Lexus LS 430 (2000 - 2006) review

BY ANDY ENRIGHT

Introduction

Given that a path had already been paved by its predecessor, the LS400, it would be reasonable to assume that the Lexus LS430 would have an easier time mopping up the floating voters in the luxury car market. That would be to underestimate the size of the task that faced Toyota's luxury car division at the turn of the century. A combination of the novelty wearing off a credible Japanese luxury challenge and the quantum leaps forward taken by Jaguar, Mercedes, BMW and Audi meant that the LS430 - whilst undoubtedly a better car - fared relatively poorly in comparison to its predecessor. Despite these caveats, if you've the budget and an eye for a bargain, a well looked after Lexus LS430 can make a very fine acquisition.

Models

Models Covered: LS430: November 2000 to 2006 (4.3-litre petrol 4dr saloon)

History

The LS430 arrived on these shores in November 2000, building on the solid foundations laid by the LS400. With a more powerful engine and a bigger body, the LS430 was an imposing package. Arriving nearly two years after Mercedes' benchmark sixth-generation S-Class, it was hoped that the LS430 would move the game on in much the same way, but those expecting a big leap forward were disappointed by the car's incremental improvements. Part of the problem was that the apart from the front lights and grille, the LS430 closely resembled the rather unloved fifth-generation S-Class and this caused an incorrect impression amongst many buyers that the LS430 was a step behind its contemporaries. Only one model was initially listed on the price lists, but an optional Premium Pack proved so popular that you may well find cars being referred to as LS430 Premiums. The new LS460 arrived late in 2006 replacing this model.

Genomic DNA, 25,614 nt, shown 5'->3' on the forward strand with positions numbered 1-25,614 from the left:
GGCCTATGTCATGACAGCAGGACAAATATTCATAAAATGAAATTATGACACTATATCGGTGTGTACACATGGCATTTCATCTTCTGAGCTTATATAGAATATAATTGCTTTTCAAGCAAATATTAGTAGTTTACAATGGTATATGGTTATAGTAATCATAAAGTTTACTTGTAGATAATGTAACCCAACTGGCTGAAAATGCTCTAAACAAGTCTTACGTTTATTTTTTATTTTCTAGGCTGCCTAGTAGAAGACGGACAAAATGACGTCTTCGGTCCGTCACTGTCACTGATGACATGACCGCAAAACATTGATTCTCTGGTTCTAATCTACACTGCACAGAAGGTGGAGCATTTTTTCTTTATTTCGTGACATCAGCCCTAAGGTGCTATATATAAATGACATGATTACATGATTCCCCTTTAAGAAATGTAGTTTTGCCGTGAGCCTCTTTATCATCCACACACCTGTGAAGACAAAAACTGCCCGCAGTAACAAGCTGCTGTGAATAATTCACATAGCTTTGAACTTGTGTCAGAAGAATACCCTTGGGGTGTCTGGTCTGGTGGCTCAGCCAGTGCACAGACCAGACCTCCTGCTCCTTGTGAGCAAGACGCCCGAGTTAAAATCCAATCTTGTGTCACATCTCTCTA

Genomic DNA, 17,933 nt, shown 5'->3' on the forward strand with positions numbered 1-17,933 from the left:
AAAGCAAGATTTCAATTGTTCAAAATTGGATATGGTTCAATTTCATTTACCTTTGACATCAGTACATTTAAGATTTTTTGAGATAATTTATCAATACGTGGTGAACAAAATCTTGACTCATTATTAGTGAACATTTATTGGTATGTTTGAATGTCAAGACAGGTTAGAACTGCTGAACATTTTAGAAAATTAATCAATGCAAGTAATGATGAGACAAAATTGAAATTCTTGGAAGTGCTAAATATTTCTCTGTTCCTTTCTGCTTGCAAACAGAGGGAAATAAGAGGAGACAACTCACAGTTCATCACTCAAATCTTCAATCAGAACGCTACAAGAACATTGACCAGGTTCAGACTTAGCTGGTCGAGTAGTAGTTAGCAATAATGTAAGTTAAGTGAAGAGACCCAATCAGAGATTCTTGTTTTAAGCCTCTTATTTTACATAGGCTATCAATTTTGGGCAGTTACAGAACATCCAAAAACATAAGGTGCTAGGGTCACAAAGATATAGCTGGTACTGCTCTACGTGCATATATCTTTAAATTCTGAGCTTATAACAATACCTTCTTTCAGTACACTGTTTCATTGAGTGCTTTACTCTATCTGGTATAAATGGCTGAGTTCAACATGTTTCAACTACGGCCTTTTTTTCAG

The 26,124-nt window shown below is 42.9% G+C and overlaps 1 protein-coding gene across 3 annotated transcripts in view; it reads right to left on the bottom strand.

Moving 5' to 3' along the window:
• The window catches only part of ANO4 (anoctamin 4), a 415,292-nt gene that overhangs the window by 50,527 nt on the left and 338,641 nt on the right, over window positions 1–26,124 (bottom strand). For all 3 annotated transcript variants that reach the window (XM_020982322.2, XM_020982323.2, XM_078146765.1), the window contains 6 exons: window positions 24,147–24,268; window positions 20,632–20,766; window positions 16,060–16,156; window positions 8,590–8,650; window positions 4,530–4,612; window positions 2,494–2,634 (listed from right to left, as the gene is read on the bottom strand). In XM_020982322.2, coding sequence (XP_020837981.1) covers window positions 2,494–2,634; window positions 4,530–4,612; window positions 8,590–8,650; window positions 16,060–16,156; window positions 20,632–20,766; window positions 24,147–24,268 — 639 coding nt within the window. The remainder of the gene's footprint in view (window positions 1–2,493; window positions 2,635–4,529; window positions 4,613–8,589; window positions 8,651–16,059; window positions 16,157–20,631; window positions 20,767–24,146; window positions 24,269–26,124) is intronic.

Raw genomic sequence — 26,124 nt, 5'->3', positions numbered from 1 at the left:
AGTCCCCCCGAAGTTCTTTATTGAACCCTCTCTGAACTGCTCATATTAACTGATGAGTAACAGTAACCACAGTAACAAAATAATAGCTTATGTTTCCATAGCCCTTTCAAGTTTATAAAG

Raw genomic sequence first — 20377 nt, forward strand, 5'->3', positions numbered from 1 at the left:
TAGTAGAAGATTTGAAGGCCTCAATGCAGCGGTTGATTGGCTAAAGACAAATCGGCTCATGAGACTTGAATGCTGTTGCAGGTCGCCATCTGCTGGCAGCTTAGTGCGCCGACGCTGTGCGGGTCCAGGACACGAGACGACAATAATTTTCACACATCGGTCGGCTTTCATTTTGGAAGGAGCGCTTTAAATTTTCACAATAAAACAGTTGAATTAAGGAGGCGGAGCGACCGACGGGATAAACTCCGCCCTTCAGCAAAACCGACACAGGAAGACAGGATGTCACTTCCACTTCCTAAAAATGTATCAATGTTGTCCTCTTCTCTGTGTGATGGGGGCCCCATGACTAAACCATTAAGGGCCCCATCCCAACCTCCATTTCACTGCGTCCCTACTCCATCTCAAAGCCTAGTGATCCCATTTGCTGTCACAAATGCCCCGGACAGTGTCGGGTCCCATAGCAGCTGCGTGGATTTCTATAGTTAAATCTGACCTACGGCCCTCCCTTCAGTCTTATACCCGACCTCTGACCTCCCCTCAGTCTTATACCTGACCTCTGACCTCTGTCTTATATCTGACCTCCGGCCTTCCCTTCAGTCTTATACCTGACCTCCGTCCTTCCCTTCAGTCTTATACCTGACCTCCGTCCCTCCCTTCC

What You Get

This flagship Lexus model carried virtually nothing over from the old LS400 - though you'd be forgiven for not appreciating the fact at first glance. Chief Engineer Yasushi Tanaka claimed this to be the world's most aerodynamic production car, with a 0.25cd figure equalled only by way-out concept vehicles of the time. This was an astonishing achievement in a class where the average luxury liner was about as slippery as a barn door. Unlike its obvious rivals (which apart from the Mercedes S-class, principally included BMW's 7 Series, Audi's A8 and Jaguar's XJ V8 Series), there are no other engine or model options, nor did Lexus offer the alternative of a long wheelbase bodyshell. The importers thought it wouldn't be needed, for though the bodywork was exactly the same length as that of the LS400, a 76mm longer wheelbase and a 36mm taller roofline mean a much more spacious interior and a larger boot. Inside that beautifully crafted cabin, there's a welcoming atmosphere, thanks to use of wood and soft leather. As you'd expect for the money these commanded when new, every conceivable item of equipment is fitted as standard, including the world's first refrigerated front seat, designed to cool you down quickly on hot days. Rainy days are also easier thanks to water-repellent windows, while the trip back from the gym should be more relaxing thanks to front (and rear) seat massagers that gently jiggle your vertebrae as you go. In fact, there are hi-tech touches wherever you look, most notably in the middle of the facia which is dominated by an advanced satellite navigation system called Lexus Satellite Navigator, fitted as standard. You simply key in your destination on the touch-screen and easy-to-follow graphics, complemented by spoken prompts will soon have you wondering how you ever coped, juggling a road atlas and looking out for street signs. Otherwise, it's much as you'd expect from Lexus - mighty impressive in other words. From the moment that you turn the ignition key, it's clear that you're a part of something special. First the needles, then the analogue instruments are illuminated, with the speedometer, rev-counter, water temperature and fuel readouts looming large behind a previously blank screen. Look around you and it's clear that a considerable amount of time and money was spent on making everything from the door handles to the indicator stalks feel just right.